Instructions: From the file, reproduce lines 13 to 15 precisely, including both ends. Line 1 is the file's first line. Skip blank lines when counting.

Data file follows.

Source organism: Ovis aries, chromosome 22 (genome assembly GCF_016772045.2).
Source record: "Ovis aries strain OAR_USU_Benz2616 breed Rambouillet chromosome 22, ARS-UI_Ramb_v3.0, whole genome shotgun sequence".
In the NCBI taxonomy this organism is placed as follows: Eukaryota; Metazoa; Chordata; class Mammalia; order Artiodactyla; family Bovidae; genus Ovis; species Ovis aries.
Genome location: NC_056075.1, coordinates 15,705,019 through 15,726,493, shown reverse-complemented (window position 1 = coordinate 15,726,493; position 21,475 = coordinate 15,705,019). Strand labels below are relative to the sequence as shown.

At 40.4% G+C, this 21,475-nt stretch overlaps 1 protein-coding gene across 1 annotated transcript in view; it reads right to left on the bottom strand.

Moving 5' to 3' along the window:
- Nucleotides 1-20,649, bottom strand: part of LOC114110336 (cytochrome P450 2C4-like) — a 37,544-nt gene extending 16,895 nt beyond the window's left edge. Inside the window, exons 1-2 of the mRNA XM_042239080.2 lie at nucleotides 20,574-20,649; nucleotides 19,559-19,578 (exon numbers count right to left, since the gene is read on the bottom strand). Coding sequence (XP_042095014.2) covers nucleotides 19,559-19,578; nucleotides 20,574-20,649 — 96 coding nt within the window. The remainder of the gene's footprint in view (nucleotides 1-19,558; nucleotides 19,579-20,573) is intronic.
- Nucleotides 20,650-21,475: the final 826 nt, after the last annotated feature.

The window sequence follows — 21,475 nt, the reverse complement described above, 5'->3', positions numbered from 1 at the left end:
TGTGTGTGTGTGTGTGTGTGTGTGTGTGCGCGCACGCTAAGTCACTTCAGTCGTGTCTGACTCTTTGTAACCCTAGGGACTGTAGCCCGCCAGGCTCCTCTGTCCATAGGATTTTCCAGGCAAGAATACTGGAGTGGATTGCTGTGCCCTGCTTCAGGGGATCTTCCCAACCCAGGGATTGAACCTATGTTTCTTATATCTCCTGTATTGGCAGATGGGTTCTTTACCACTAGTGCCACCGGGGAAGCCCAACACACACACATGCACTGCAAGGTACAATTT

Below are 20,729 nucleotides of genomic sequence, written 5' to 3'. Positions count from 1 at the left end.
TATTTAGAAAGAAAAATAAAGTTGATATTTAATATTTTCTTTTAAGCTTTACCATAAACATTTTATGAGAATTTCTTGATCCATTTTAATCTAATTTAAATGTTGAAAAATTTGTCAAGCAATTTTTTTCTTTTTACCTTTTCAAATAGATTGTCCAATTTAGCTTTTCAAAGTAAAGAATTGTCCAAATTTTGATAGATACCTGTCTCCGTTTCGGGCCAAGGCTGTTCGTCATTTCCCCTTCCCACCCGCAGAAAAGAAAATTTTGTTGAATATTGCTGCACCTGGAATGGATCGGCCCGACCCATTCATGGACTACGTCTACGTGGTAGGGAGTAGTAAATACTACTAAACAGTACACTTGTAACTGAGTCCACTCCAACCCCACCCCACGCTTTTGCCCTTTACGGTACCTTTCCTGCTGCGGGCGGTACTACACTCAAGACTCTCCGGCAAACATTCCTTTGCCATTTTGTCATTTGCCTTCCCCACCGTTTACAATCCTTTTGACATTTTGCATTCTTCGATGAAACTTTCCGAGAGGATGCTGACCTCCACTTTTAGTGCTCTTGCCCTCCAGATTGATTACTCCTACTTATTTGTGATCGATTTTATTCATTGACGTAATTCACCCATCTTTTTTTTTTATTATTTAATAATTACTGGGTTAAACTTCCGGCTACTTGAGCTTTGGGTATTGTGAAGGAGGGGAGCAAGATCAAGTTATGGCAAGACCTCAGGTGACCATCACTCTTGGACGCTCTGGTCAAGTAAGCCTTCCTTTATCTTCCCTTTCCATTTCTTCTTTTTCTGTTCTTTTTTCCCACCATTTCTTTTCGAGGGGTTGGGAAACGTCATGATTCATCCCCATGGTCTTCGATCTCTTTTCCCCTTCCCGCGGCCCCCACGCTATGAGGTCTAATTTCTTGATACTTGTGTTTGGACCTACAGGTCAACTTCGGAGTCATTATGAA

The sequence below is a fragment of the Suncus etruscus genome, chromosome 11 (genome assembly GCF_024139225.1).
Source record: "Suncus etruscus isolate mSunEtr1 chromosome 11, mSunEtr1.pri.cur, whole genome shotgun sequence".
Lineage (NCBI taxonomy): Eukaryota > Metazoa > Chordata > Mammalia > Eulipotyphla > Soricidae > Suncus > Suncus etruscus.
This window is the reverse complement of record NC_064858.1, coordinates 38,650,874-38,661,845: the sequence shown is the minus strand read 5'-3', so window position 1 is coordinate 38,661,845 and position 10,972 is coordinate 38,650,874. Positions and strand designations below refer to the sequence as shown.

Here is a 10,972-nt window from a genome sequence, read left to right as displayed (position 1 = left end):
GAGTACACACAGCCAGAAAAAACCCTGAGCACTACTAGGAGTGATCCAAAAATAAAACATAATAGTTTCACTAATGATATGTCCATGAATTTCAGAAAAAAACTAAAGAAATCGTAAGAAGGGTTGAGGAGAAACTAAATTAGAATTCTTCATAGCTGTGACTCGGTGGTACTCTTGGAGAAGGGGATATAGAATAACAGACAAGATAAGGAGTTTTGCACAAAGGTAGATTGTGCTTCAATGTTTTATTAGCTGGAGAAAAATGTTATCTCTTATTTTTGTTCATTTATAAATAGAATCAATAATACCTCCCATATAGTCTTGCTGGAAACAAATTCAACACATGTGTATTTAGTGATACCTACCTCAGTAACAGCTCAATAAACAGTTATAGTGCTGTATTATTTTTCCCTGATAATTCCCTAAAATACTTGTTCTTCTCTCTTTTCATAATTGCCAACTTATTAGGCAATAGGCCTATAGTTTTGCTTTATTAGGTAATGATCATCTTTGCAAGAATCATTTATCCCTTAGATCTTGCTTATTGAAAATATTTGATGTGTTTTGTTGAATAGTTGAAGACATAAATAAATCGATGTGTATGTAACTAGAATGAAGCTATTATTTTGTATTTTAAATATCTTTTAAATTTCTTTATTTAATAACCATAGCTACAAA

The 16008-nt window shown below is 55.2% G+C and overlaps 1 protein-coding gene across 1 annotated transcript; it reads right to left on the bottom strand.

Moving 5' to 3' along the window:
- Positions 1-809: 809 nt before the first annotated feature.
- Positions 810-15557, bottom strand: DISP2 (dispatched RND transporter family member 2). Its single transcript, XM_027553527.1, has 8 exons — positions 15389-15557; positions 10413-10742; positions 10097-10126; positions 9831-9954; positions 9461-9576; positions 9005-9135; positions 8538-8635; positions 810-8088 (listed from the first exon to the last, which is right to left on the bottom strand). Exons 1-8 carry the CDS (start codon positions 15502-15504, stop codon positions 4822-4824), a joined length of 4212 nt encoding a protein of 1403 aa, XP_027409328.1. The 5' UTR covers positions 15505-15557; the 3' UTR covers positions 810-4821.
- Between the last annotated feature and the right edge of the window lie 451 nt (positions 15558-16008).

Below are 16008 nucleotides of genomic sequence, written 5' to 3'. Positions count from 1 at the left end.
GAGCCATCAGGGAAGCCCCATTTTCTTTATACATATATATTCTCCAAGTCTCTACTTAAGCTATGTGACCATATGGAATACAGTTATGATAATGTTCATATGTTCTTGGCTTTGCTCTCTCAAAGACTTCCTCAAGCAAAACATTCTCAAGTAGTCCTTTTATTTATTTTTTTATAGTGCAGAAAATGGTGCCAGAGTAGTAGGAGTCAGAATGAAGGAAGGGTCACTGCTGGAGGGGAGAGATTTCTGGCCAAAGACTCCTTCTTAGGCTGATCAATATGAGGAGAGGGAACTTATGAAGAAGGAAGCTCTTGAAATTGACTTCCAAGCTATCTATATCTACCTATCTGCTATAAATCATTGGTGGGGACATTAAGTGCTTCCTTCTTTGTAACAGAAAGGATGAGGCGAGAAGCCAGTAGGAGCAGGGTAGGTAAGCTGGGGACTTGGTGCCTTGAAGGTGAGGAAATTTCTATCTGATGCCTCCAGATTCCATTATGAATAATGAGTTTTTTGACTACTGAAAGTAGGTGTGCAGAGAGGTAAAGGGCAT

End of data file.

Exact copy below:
The sequence below is a fragment of the Suncus etruscus genome, chromosome 11 (genome assembly GCF_024139225.1).
Source record: "Suncus etruscus isolate mSunEtr1 chromosome 11, mSunEtr1.pri.cur, whole genome shotgun sequence".
Lineage (NCBI taxonomy): Eukaryota > Metazoa > Chordata > Mammalia > Eulipotyphla > Soricidae > Suncus > Suncus etruscus.